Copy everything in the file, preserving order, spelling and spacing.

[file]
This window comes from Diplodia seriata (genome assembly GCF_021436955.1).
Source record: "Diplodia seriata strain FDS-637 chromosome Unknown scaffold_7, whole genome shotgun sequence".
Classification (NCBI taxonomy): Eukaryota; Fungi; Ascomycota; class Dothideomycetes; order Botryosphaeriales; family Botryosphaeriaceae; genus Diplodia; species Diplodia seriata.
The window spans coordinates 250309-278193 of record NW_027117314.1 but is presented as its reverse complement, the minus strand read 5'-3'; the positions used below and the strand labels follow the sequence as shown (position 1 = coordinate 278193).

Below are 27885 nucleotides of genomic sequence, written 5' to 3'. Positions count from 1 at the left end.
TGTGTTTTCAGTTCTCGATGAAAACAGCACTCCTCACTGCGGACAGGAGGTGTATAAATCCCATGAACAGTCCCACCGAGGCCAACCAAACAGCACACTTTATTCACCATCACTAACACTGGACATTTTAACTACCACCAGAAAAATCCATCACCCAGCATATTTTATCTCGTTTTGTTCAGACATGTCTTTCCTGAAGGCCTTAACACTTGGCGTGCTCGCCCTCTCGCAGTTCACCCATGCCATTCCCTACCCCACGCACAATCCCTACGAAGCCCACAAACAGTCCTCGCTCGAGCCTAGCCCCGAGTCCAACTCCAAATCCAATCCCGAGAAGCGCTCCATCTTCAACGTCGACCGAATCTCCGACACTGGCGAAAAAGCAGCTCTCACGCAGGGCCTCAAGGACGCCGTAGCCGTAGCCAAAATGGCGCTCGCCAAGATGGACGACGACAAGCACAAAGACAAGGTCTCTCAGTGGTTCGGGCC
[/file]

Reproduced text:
This window comes from Diplodia seriata (genome assembly GCF_021436955.1).
Source record: "Diplodia seriata strain FDS-637 chromosome Unknown scaffold_7, whole genome shotgun sequence".
Classification (NCBI taxonomy): Eukaryota; Fungi; Ascomycota; class Dothideomycetes; order Botryosphaeriales; family Botryosphaeriaceae; genus Diplodia; species Diplodia seriata.
The window spans coordinates 250309-278193 of record NW_027117314.1 but is presented as its reverse complement, the minus strand read 5'-3'; the positions used below and the strand labels follow the sequence as shown (position 1 = coordinate 278193).

Below are 27885 nucleotides of genomic sequence, written 5' to 3'. Positions count from 1 at the left end.
TGTGTTTTCAGTTCTCGATGAAAACAGCACTCCTCACTGCGGACAGGAGGTGTATAAATCCCATGAACAGTCCCACCGAGGCCAACCAAACAGCACACTTTATTCACCATCACTAACACTGGACATTTTAACTACCACCAGAAAAATCCATCACCCAGCATATTTTATCTCGTTTTGTTCAGACATGTCTTTCCTGAAGGCCTTAACACTTGGCGTGCTCGCCCTCTCGCAGTTCACCCATGCCATTCCCTACCCCACGCACAATCCCTACGAAGCCCACAAACAGTCCTCGCTCGAGCCTAGCCCCGAGTCCAACTCCAAATCCAATCCCGAGAAGCGCTCCATCTTCAACGTCGACCGAATCTCCGACACTGGCGAAAAAGCAGCTCTCACGCAGGGCCTCAAGGACGCCGTAGCCGTAGCCAAAATGGCGCTCGCCAAGATGGACGACGACAAGCACAAAGACAAGGTCTCTCAGTGGTTCGGGCC